History in the Making

Have you noticed how many people get their history from the History Channel?  Isn’t that a bit like getting sex from the Playboy Channel?

Now (January 2015) the History Channel which purports to give you all history all the time is advertising on radio “a scripted reality show.” Since it’s on their channel I assume they mean a “scripted history show.” It’s about John Adams and John Hancock.  What really tips you off that they are dropping the veneer of reality/history and laying bare that they are entertainment is that the theme song for the ad is the Stones “Faded into Black.”  Since that’s a song of the Boomers, perhaps we are the generation most likely to eat entertainment and think we’re digesting history.

I think I’ve said in another post that to be fair USA Today should have on its masthead what horoscopes have at the bottom. “This is intended for entertainment purposes only.”  So too the History Channel. They have done to history what USA Today did to newspapers. When it was launched in 1982 it exploded into the newspaper world not with more words, more information, more news but more pictures, more color, and more factoids which may equip you to play Trivial Pursuit but that’s about it.  The History Channel has done the same for history. You’re not getting more history, more facts, or more information. You’re getting a TV camera’s view of history, a production team’s interruption of the facts, and decidedly less information than a history text.

But you don’t feel that way, do you? No, you feel more and better informed just as a whole generation of parents thought that because their kid could recite Sesame Street rhymes or Barney ditties they were better educated. They were educated alright but in something other than the facts.  They were taught that learning must be fun, interesting, and rhythmic. They were taught that rote memorization because it was not fun, uninteresting, and well rote and not rhythmic, was not useful.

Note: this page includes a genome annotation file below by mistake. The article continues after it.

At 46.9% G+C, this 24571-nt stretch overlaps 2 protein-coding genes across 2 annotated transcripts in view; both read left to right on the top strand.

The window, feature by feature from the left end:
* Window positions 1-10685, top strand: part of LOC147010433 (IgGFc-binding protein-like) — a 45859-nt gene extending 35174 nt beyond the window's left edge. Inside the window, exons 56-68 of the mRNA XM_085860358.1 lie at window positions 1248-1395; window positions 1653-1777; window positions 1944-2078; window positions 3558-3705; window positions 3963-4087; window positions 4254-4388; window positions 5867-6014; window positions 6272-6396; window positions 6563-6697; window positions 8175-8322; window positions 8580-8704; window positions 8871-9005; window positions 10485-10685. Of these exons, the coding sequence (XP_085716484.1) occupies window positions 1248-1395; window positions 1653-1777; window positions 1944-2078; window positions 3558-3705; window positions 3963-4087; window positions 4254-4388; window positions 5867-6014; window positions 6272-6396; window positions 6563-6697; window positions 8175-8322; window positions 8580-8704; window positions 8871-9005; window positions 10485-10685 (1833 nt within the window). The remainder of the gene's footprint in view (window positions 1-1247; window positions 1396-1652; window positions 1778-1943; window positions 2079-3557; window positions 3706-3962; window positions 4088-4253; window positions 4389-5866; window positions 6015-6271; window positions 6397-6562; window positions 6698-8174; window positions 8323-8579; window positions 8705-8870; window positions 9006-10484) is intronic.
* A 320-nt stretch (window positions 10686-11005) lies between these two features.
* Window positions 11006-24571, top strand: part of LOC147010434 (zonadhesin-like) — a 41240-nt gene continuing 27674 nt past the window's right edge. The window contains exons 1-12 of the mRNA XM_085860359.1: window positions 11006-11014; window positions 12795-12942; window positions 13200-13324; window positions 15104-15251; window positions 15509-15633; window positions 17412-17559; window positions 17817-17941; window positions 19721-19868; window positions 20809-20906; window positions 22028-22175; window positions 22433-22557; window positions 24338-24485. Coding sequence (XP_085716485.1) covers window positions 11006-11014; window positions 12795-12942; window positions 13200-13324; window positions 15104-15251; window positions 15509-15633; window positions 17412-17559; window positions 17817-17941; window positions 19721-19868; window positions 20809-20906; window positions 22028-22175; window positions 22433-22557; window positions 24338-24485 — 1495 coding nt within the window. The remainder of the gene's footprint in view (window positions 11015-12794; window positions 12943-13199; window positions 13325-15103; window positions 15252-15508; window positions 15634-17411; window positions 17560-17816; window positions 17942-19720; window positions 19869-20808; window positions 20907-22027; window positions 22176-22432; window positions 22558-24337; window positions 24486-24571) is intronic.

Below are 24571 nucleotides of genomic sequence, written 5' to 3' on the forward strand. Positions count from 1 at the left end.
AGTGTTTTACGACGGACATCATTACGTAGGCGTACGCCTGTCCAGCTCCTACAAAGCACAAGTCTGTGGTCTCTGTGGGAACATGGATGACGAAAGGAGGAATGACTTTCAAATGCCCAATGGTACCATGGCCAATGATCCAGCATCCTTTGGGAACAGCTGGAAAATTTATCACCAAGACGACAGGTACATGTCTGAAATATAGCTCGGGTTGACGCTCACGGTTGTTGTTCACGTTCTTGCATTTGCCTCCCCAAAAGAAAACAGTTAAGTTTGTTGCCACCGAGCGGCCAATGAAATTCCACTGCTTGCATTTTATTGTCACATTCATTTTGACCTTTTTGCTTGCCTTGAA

TV, be it the History Chanel, network news, “news” magazines, Sponge Bob Square Pants, or ESPN is always teaching. It’s the closest thing we have yet to a direct interface with the brain. It penetrates with sight and sound and with the advent of 3D TV and wrap-around screens, smell-a-vision can’t be far behind. TV teaches entertainingly, powerfully, and certainly, not usually rightly but always opinionatedly.

Take the once popular TV show ER. A teaching hospital noticed that a large percentage of the interns were not intubating patients correctly. When asked where they had learned to do the procedure 94% said, “From watching ER.”  If we don’t want our doctors, lawyers, or pastors for that matter, learning their professions from TV, why should we want people learning their history from it?  In my view they aren’t learning history at all, but they’re watching history in the making…by those making the show.


About Paul Harris

Pastor Harris retired from congregational ministry after 40 years in office on 31 December 2023. He is now devoting himself to being a husband, father, and grandfather. He still thinks cenobitic monasticism is overrated and cave dwelling under.
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